“Who are you?” he repeated.
“Excuse the restraints,” the woman replied, ignoring his question. “I’ve never accurately predicted the reactions of the frightened or stupid, and you appear to be both. And please don’t scream. I’m sensitive to noise.”
Elymas tried to protest, but a cold pressure applied to each side of his throat took his breath away. He managed a guttural assent. The pressure eased.
“The shadow mists will be gone in a moment,” she continued. “I don’t allow anyone to see me come or go. By the way, you’re free to move now.”
She whispered something under her breath, and the remaining link was gone. He slumped forward in his chair like a used wine bladder.
“You are beautiful,” he muttered. A strange response, but still the foremost in his head. “What is your name?”
“I am many people and have many personalities to go with them. At least one of them you’ve seen before. The present one is my favorite for traveling and closest to my natural self.” She was sitting on the edge of the dais, legs crossed, wide eyed as a child. Abruptly, the childlike demeanor vanished and she narrowed her eyes. “You asked my name? Ask for the moon. My real name is no concern to you. I am called Rizla the Red Witch. Perhaps you have heard of me?”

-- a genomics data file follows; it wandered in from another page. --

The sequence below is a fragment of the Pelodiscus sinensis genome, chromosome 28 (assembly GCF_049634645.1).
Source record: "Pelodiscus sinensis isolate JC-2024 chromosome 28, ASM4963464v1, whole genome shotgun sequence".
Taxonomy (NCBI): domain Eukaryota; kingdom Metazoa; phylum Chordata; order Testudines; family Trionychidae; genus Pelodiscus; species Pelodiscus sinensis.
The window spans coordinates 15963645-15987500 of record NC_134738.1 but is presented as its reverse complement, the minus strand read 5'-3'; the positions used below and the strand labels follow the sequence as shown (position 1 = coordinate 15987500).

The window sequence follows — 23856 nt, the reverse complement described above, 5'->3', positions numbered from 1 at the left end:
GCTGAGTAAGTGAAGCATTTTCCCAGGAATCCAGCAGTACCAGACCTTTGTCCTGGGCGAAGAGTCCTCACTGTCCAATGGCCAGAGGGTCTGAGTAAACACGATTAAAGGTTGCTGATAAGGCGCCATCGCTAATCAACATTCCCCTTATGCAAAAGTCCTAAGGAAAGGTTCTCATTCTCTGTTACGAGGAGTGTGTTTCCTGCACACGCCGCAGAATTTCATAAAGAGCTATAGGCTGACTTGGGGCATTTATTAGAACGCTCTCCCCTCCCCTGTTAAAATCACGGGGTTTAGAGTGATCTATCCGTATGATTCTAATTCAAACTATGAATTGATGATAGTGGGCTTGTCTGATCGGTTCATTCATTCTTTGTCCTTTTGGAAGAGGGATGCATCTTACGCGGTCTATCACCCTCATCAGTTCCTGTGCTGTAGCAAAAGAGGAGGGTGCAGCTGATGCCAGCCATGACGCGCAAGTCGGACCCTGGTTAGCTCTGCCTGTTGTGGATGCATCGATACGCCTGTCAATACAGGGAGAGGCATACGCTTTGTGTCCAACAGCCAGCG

He thought the question vain.
“Your name is not unknown.” Elymas tried but couldn’t suppress his amusement. He threw back his head and laughed at the girl pretending to be one of the most powerful denizens of the underworld. She was good, very good, and suddenly he ached to break her. Her resistance would be sweet, the spillage from her body leaking treasures. Could courage be found in such blood?
If so, he would drink it.
“You are incredible.” He flung out the compliment without meeting her eyes, nor did he dwell on the lines of her body. Truly, he had no more time to waste. It was growing late, and although the work on the homunculus wasn’t extensive, it must be exact. “Before I go, I must know. What is the name of the third knot?”
“Sorry.” Her teeth flashed a smile. “The third link is one of my own making and can’t be revealed.”
The woman calling herself Rizla said this without the slightest trace of apology or fear. Elymas felt his amusement flee. She really didn’t intend to tell him what he’d asked.
“Enough playacting,” he said, sternly. “You cannot be Rizla.”
“Because I am Elymas!” He flung out his arms in exasperation. “And I would know!”
“Very well. Watch this.”
Instantly, the room was plunged into darkness. Not a shadow remained; Elymas couldn’t see a finger before his face. The next moment the rushes were blazing with a light that, even in the huge room, hurt his eyes. A few more minutes of this, and the room was as before.
“I could do that,” Elymas retorted, unimpressed.